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What does FedNow Mean for Crypto?

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A phone displays the words “FedNow 24/7 Instant Payments” in front of a circle inscribed with an eagle and the words “United States Federal System”

The recent launch of the Federal Reserve’s instant payment system FedNow has raised concerns among crypto enthusiasts. Could it be a threat to crypto? Find out why FedNow was created, what it is, how it compares to crypto, and what if any competition it presents for the crypto space.

Why was FedNow developed?

FedNow was created in direct response to one key problem: the Federal Reserve’s back-end payment system was simply in need of a long overdue upgrade. It was essentially developed to bring the previous system up to the speed that European countries and foundational cryptocurrencies have been comfortable with for years.

Prior to the launch of FedNow, Automated Clearing House (ACH) payments were completed in batches once a day, so it normally took one to three days (if not weeks) for domestic payments to be processed. Instant payments are now possible for opted-in U.S. banks, thanks to this system upgrade.

Will FedNow replace crypto?

While instant settlements are one of FedNow’s notable similarities to crypto, there are still a number of differences between what FedNow and cryptocurrencies, such as stablecoins, offer.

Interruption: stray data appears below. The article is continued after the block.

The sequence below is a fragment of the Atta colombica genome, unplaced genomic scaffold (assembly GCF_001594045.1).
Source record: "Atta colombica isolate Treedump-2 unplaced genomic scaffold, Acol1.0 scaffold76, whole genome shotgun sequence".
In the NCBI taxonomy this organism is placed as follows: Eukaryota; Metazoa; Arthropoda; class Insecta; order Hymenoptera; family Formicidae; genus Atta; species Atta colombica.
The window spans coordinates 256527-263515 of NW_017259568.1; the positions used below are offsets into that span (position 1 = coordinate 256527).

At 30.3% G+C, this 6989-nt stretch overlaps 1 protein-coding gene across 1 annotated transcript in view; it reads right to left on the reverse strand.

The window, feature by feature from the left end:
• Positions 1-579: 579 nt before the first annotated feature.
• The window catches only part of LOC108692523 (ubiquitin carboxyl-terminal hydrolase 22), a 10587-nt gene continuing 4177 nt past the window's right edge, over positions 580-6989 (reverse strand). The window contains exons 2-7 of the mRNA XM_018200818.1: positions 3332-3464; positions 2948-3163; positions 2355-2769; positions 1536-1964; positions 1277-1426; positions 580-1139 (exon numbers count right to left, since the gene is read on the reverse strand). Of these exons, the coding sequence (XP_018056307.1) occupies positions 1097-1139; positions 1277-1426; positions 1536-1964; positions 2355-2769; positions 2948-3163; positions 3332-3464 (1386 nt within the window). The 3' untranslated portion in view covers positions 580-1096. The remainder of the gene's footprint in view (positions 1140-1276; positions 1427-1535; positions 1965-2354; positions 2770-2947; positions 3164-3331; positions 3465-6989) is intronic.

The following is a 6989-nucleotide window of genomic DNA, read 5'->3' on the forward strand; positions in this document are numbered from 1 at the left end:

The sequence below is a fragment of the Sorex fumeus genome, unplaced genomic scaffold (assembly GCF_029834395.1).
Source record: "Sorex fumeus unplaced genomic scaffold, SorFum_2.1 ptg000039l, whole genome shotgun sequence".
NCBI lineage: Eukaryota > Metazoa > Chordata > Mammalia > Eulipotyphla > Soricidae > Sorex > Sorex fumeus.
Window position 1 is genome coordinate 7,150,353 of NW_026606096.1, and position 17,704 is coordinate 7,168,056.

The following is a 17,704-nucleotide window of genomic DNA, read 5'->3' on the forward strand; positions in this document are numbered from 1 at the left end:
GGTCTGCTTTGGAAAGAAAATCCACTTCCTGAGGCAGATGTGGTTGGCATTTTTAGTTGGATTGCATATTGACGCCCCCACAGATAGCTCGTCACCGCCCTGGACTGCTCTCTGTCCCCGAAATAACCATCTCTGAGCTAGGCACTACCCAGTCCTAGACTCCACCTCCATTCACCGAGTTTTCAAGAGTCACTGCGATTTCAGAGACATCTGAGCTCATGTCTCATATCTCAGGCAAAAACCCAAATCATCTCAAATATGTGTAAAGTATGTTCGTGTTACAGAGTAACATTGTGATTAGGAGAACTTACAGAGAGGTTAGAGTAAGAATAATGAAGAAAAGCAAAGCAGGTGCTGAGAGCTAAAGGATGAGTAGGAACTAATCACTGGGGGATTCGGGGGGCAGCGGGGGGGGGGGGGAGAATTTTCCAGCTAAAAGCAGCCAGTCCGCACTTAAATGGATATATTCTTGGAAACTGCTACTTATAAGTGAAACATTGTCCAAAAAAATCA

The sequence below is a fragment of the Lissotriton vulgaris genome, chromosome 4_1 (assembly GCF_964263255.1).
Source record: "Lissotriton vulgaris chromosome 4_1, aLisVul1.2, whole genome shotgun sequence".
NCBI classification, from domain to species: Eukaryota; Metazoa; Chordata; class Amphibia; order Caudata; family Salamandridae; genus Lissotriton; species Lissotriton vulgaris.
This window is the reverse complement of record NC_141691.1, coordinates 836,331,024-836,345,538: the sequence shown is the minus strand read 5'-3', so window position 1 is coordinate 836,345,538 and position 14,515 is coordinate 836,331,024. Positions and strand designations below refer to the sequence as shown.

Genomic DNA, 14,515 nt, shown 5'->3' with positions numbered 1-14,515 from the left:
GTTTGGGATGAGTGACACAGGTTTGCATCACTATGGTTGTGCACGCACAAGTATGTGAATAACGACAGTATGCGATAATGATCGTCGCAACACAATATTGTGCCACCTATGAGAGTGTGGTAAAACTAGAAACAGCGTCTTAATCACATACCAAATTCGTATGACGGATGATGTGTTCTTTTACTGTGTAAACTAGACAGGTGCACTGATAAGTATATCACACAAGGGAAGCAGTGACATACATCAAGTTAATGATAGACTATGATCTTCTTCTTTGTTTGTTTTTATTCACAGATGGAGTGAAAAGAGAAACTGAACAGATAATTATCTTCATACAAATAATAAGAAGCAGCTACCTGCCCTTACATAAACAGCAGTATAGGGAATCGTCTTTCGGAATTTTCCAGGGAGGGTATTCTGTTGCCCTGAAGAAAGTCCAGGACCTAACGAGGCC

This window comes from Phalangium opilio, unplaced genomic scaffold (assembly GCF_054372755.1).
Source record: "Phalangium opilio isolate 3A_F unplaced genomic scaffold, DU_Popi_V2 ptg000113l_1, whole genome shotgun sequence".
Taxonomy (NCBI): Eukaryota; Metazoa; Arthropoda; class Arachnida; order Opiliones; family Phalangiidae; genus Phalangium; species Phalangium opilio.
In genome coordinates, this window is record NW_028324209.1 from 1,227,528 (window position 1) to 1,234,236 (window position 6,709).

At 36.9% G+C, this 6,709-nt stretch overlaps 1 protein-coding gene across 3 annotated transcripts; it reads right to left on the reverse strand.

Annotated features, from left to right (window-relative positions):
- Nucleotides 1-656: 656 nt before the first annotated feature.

With the FedNow upgrade, “banks and credit unions of all sizes can sign up and use this tool to instantly transfer money for their customers, any time of the day, on any day of the year.” In other words, the FedNow is only available for use by opted-in United States-based financial institutions and “a bank account is required,” according to Blockworks.

Crypto on the other hand is a borderless payment solution for the underbanked and unbanked. Its decentralized nature allows “crypto-to-crypto exchanges,” which means you don’t need to be a bank, have a bank account, or opt-in to an institution to send or receive crypto. While transaction fees may be applied to some cryptocurrencies, unlike banks, they do not charge remittance fees for international transfers.

While FedNow modernizes U.S. bank payment infrastructure, it doesn’t replace the majority of use cases for crypto due to its restricted market reach, cross-border limitations, and infrastructural constraints. It may even open doors for increased crypto adoption in the future, which will be of interest to potential BItcoin IRA investors.

 

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